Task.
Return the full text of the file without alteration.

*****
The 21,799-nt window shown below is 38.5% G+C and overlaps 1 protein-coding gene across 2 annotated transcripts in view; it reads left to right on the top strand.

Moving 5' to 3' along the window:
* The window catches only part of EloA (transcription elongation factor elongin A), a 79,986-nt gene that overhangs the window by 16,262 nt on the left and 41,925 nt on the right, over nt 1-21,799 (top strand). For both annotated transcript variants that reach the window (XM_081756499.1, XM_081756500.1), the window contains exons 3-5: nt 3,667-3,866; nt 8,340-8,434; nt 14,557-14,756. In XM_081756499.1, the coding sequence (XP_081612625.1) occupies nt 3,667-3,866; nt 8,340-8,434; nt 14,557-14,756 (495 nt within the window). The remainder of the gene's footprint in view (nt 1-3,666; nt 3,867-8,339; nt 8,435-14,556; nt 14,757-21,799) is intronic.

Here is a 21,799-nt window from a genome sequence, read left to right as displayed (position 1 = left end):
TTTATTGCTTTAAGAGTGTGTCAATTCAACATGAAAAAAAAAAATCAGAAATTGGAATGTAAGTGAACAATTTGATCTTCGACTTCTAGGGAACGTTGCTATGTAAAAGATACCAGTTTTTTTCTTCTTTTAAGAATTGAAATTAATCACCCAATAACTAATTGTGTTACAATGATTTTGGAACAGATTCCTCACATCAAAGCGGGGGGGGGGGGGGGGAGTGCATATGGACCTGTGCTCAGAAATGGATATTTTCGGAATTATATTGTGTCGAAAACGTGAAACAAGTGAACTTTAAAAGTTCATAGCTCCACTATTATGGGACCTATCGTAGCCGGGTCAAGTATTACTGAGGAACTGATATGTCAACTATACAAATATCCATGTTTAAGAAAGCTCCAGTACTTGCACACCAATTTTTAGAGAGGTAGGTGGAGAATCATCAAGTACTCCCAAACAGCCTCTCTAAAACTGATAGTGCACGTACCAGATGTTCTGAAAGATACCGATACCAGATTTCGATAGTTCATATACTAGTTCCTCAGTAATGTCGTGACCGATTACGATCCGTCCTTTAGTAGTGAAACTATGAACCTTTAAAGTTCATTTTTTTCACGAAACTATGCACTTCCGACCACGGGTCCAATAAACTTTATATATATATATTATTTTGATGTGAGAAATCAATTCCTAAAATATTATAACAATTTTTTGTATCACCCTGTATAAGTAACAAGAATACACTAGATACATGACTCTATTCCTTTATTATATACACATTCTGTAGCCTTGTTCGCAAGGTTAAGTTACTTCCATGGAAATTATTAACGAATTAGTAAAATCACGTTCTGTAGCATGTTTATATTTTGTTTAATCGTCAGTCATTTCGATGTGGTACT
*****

The 21,799-nt window shown below is 38.5% G+C and overlaps 1 protein-coding gene across 2 annotated transcripts in view; it reads left to right on the top strand.

Moving 5' to 3' along the window:
* The window catches only part of EloA (transcription elongation factor elongin A), a 79,986-nt gene that overhangs the window by 16,262 nt on the left and 41,925 nt on the right, over nt 1-21,799 (top strand). For both annotated transcript variants that reach the window (XM_081756499.1, XM_081756500.1), the window contains exons 3-5: nt 3,667-3,866; nt 8,340-8,434; nt 14,557-14,756. In XM_081756499.1, the coding sequence (XP_081612625.1) occupies nt 3,667-3,866; nt 8,340-8,434; nt 14,557-14,756 (495 nt within the window). The remainder of the gene's footprint in view (nt 1-3,666; nt 3,867-8,339; nt 8,435-14,556; nt 14,757-21,799) is intronic.

Here is a 21,799-nt window from a genome sequence, read left to right as displayed (position 1 = left end):
TTTATTGCTTTAAGAGTGTGTCAATTCAACATGAAAAAAAAAAATCAGAAATTGGAATGTAAGTGAACAATTTGATCTTCGACTTCTAGGGAACGTTGCTATGTAAAAGATACCAGTTTTTTTCTTCTTTTAAGAATTGAAATTAATCACCCAATAACTAATTGTGTTACAATGATTTTGGAACAGATTCCTCACATCAAAGCGGGGGGGGGGGGGGGGAGTGCATATGGACCTGTGCTCAGAAATGGATATTTTCGGAATTATATTGTGTCGAAAACGTGAAACAAGTGAACTTTAAAAGTTCATAGCTCCACTATTATGGGACCTATCGTAGCCGGGTCAAGTATTACTGAGGAACTGATATGTCAACTATACAAATATCCATGTTTAAGAAAGCTCCAGTACTTGCACACCAATTTTTAGAGAGGTAGGTGGAGAATCATCAAGTACTCCCAAACAGCCTCTCTAAAACTGATAGTGCACGTACCAGATGTTCTGAAAGATACCGATACCAGATTTCGATAGTTCATATACTAGTTCCTCAGTAATGTCGTGACCGATTACGATCCGTCCTTTAGTAGTGAAACTATGAACCTTTAAAGTTCATTTTTTTCACGAAACTATGCACTTCCGACCACGGGTCCAATAAACTTTATATATATATATTATTTTGATGTGAGAAATCAATTCCTAAAATATTATAACAATTTTTTGTATCACCCTGTATAAGTAACAAGAATACACTAGATACATGACTCTATTCCTTTATTATATACACATTCTGTAGCCTTGTTCGCAAGGTTAAGTTACTTCCATGGAAATTATTAACGAATTAGTAAAATCACGTTCTGTAGCATGTTTATATTTTGTTTAATCGTCAGTCATTTCGATGTGGTACT